EEG Surcharge for 2011 Too High?

According to the energy information service energate, the Federal Ministry for the Environment (BMU) believes that based on current figures transmission system operators (TSOs) may have set the EEG reallocation charge for 2011 too high. The TSOs had to decide last October, based on forecasts available at that time.

The German Renewable Energy Sources Act (Erneuerbare Energien Gesetz – EEG) promotes renewable energy by stipulating feed-in tariffs that grid operators must pay for renewable energy fed into the power grid. Ultimately, the electricity consumers have to bear the difference between the market price and the feed-in tariffs by paying an EEG reallocation charge (EEG-Umlage, also called EEG surcharge).

Pursuant to Section 3 para 2 Equalisation Scheme Ordinance (Verordnung zur Weiterentwicklung des bundesweiten Ausgleichsmechanismus – AusglMechV) TSOs have to publish the EEG reallocation charge for the following year by 15 October of the respective calendar year. Mainly due to the sharp increase in PV generation capacity over the last years, the TSOs announced an increase of the charge from 2.047 Cent/kWh in 2010 to 3.53 Cent/kWh in 2011. At the time, estimates for additional solar capacities in 2010 ranged from over 6 GW to above 10 GW. The transmission operators assumed that 19,399 MW would be installed by the end of 2010. This would have been an increase of 9.5 GW (PV capacity in 2009: 9.9 MW).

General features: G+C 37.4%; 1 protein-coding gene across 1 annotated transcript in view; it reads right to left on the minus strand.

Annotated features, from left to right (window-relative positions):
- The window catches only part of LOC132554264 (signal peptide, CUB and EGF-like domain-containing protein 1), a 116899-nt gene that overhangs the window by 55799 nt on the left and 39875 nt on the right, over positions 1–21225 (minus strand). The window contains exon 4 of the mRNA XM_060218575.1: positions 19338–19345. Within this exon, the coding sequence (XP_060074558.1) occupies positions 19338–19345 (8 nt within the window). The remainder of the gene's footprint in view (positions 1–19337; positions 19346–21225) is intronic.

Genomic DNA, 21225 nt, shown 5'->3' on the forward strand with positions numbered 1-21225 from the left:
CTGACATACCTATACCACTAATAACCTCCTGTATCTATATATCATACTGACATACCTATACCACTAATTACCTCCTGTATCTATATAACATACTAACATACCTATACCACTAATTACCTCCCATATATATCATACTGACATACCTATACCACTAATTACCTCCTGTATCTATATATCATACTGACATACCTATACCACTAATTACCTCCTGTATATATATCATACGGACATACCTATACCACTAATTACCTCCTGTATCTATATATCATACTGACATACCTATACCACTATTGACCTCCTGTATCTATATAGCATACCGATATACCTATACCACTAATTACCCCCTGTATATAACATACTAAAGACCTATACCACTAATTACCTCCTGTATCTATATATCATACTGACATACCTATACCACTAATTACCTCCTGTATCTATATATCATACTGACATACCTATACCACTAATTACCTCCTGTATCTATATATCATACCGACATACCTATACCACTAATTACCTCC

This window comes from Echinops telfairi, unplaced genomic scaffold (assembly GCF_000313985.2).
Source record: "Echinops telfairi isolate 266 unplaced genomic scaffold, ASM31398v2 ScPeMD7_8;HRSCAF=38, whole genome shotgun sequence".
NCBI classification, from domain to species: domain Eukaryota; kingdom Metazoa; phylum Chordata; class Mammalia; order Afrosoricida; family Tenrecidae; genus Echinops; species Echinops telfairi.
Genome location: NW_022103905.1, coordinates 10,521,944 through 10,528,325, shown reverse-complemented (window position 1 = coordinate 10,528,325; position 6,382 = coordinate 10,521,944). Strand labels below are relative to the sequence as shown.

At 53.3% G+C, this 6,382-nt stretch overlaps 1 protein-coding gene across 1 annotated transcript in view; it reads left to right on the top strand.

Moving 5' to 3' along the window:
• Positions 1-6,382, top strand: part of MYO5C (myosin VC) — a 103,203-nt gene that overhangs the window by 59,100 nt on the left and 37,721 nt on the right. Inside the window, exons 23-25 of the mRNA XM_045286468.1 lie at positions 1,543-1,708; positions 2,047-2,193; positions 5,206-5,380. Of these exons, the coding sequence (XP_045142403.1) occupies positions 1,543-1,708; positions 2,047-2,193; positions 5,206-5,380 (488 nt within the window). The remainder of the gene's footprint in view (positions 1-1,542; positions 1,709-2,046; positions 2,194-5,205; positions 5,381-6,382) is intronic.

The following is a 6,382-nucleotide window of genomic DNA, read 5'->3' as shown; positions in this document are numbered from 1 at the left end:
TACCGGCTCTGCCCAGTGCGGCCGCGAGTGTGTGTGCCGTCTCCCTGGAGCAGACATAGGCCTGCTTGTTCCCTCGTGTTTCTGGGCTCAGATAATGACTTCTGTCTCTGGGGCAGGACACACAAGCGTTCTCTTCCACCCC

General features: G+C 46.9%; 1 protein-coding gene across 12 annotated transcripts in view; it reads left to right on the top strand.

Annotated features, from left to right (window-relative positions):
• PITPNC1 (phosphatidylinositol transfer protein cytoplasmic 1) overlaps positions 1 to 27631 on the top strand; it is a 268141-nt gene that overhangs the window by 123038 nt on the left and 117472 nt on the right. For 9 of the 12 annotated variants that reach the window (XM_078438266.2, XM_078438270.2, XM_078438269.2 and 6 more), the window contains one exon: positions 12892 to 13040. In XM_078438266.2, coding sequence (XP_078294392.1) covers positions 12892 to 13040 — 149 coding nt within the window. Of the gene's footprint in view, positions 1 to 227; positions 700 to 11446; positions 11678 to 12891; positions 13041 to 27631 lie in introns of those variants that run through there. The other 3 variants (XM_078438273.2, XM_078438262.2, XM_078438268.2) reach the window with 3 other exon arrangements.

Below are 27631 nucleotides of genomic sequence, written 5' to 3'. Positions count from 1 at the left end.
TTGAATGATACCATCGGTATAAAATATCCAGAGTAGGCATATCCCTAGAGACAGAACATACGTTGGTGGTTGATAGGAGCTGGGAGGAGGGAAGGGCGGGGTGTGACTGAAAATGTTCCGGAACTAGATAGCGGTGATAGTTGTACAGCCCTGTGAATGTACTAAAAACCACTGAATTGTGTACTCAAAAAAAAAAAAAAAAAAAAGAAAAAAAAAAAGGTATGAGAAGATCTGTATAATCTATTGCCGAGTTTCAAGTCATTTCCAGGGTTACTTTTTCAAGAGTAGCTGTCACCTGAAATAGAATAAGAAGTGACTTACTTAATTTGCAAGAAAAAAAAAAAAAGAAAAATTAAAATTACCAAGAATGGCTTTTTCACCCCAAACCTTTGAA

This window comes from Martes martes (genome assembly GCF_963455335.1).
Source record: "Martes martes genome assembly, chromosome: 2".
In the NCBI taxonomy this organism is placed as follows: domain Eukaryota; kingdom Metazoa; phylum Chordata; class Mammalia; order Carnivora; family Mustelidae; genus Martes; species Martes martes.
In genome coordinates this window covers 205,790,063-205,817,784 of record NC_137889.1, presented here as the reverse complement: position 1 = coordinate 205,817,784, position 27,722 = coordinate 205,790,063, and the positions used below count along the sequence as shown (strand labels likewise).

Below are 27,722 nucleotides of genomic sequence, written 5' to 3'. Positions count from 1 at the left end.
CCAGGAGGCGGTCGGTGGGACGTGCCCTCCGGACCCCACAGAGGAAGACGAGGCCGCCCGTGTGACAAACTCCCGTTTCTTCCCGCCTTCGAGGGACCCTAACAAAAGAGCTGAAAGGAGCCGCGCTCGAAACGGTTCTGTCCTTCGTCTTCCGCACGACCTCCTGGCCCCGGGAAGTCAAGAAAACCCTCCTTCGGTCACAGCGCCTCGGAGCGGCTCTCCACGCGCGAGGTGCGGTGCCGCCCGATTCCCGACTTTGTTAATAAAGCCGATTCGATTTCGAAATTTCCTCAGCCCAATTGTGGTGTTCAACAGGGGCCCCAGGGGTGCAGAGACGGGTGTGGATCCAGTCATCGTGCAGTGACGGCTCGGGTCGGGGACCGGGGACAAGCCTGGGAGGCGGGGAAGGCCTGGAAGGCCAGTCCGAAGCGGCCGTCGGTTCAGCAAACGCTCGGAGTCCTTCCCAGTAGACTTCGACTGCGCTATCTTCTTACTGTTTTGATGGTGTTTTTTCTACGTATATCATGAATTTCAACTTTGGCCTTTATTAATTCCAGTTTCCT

According to the February figures from the Federal Network Agency, the frist 11 months of 2010 saw additional PV capacities of 6.2 MW. The December figures have not yet been published. The Environment Ministry believes roughly 7 MW have been newly installed, energate says. This would reportedly lead to a 0.8 Cent/kWh lower EEG surcharge of 2.7 Cent/kWh.

The announcement of the reallocation charge of 3.53 Cent/kWh for 2011 was widely reported. In the wake of it, many utilities raised their prices. Meanwhile, additional solar feed-in tariffs cuts beyond the yearly degression have been adopted by the German Bundestag (parliament) for 2011. They are scheduled for 1 July respectively 1 September for freestanding installations.

The four German TSOs Amprion, 50hertz, Tennet and EnBW Transportnetz published a joint press release, pointing out that the 2011 EEG reallocation charge forecast was made in cooperation with external consultants, with the Federal Network Agency and the Environment Ministry being involved in the process.

The increase of 1.5 Cent/kWh over the 2010 charge included a compensation of 0.29 Cent/kWh for 2010, as the 2010 charge was too low, the press release says. Should the 2011 charge be too high, the surplus plus interest would be offset against the 2012/2013 charge.

It remains to be seen to what the new 2010 PV capacity amounted to. With the exception of June 2010 (2,108.905 MWp, i.e. before the July reduction), newly installed capacity ranged from 163.280 MWp in February to 663.064 MWp in July. Depending on the December figures, additional PV capacity for 2010 may end up to be below the 9.5 GW forecast. The development of the EEG surcharge is an important element of political discussions about the cost of renewable energy in Germany.

Sources: energate, Amprion

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